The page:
This message was edited by mimbresman on 10-2-08 @ 7:09 AM
Title: Transcontinental touring.
Post by: Westinghouse on October 03, 2008, 10:38:15 am
I have heard and read about the Katy trail. I did some research to link up bike trails across the USA. I found that from the east coast of Virginia one can cycle through a greenway at D.C., then to Georgetown, and follow a series of canal tow paths through Maryland and west across southern Pennsylvania to Pittsburg. Then there is some road cycling.

Once in Ohio there is a series of bike paths running roughly north and south. South of Ohio there is quite a bit of road travel. Then you get on the Kady trail which will run you south and southwest, and let you out near an entry point to ACA's Transam route. From there it is on to Pueblo, north to Denver, and then 10,000 feet into the clouds. From there follow the Transam route---AND YOU HAVE ARRIVED.

This message was edited by Westinghouse on 10-27-08 @ 3:59 PM
Title: Transcontinental touring.
Post by: Westinghouse on October 03, 2008, 10:50:35 am
I did 2600 miles on the northern tier beginning in Seattle and then going to Ana Cortes. It was quite good. I got along the Mississippi, went south, and cut off to Chicago before getting to Davenport, Iowa. Something important came up, an emergency, and I had to cut the trip short.

There are two routes along the Mississippi. One is right on the river. It is full of short, steep, abrupt hills, and can be very difficult. The other is farther west and away from the river banks and not nearly as hilly. I got caught out in some really bad weather, and spent the night in the number 1 fire department in Minneapolis when the worst storm since the early 1800s blew through. It killed people and leveled communities.

There is a lot of very beautiful scenery across the northern tier. There are Glacier National Park, the Going to the Sun Highway, and Logan Pass at the continental divide all in one strip. There is a station at the top of Logan Pass. I got there at night, so it was closed.

Title: Transcontinental touring.
Post by: bagoh20 on October 04, 2008, 12:33:50 am
I'm considering doing a cross country this spring 09.  I would like to go from LA to NYC or Jersey shore.  This would be my first time.  I currently commute about 30 miles a day to work.  I'm 50 yrs old so I'll need to keep it slow and steady not trying to break any records.  How many miles a day is reasonable on this trip in both mountains and flatland?  And does anybody have suggestions for where I could get more info?  Also, there does not seem to be any direct route from LA to Utah on the routes shown on this site.  Any Ideas?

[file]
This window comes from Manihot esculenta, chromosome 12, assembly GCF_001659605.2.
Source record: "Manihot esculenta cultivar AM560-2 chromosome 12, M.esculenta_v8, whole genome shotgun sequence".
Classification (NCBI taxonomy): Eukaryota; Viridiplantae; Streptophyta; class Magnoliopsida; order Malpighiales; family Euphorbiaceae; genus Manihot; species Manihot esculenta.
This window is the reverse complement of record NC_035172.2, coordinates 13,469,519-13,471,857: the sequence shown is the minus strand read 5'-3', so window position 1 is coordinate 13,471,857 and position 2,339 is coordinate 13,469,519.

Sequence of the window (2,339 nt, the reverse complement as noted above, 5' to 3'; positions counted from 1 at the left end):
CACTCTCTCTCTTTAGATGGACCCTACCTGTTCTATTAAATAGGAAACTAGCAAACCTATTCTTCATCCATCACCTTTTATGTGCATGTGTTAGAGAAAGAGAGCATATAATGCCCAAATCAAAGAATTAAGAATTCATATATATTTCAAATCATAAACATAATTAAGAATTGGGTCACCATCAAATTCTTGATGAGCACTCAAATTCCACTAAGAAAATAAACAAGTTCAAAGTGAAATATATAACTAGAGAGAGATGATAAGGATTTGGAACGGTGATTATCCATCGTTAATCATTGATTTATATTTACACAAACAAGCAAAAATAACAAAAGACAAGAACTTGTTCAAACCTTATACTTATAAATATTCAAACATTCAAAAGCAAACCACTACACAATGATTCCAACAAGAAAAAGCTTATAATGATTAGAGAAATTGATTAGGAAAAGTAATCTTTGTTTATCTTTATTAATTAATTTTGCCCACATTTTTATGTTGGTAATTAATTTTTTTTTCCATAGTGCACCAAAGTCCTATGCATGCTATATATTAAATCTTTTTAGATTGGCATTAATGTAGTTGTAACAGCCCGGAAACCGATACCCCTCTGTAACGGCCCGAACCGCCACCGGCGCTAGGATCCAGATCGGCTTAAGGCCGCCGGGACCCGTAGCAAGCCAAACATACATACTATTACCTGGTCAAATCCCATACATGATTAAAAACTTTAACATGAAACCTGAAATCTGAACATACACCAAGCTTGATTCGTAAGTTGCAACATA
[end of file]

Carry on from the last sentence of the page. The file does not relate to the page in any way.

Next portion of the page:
Title: Transcontinental touring.
Post by: staehpj1 on October 04, 2008, 09:50:33 am
Number of miles per day...
I was 56 when I did the Trans America, so our ages are similar enough.  We averaged 60 miles per day including days off (we didn't take many days off).  My suggestion is to take it easy for the first few days and hit your stride after a week of riding.  Personally I try to maintain a pace that does not require full days of rest and prefer to take a half day once in a while instead.  There isn't much point in pushing for a really long day and then crashing in a motel for a day or more to recover.  Save the rest days for places where you really want to spend a day and do something.

On the route...
I would probably just start farther north (take the train?) and use the Trans America or the Northern Tier routes.  You could also start in SF and use the Western Express to connect to the TA.

You say Spring of 09...
Consider starting in the East if you want to start much before June.  The weather will work out much better that way for the Rockies and the humid east. The winds for the E-W vs W-E part of the trip are a crap shoot.  The part of the trip where they were the biggest factor they are likely to be from the SE, so I think the edge goes to traveling E-W, but I wouldn't let the winds be a deciding factor unless you decide to ride on the west coast, there you want to go N-S for sure.

This message was edited by staehpj1 on 10-4-08 @ 6:53 AM
Title: Transcontinental touring.
Post by: Westinghouse on October 04, 2008, 11:59:18 am
Mileage can vary so much from day to day. You can be on the road at eight, and make forty miles by noon. Another day you can be on the road by eight, and not make forty miles until four p.m. Some days total fifty miles, another day 82, another day 67, another day 54, another day 91, another day 45, another day 120.

I did a 3700 miles bike trip across the USA in 66 days total, but 54 days of actual cycling. That averaged about 70 miles per day. I cycled from South Florida to Bangor, Maine in twenty days, averaging about 85 miles per day. My daily average on the pacific coast bike route was low by comparison because there were so many hills, but mileage did not matter because the scenery was so great.

I once did 250 miles with a lot of city cycling in two and one half days.

As for LA to New Jersey, you can take the Transam to Colorado and across to the Katy Trail, take it to the end, go north to Ohio where a number of bike trails can take you to Pittsburg. From there the tow paths will take you off road to Washington, D.C. You can get over to Delmarva and get the Lewes-Cape May ferry to N.J.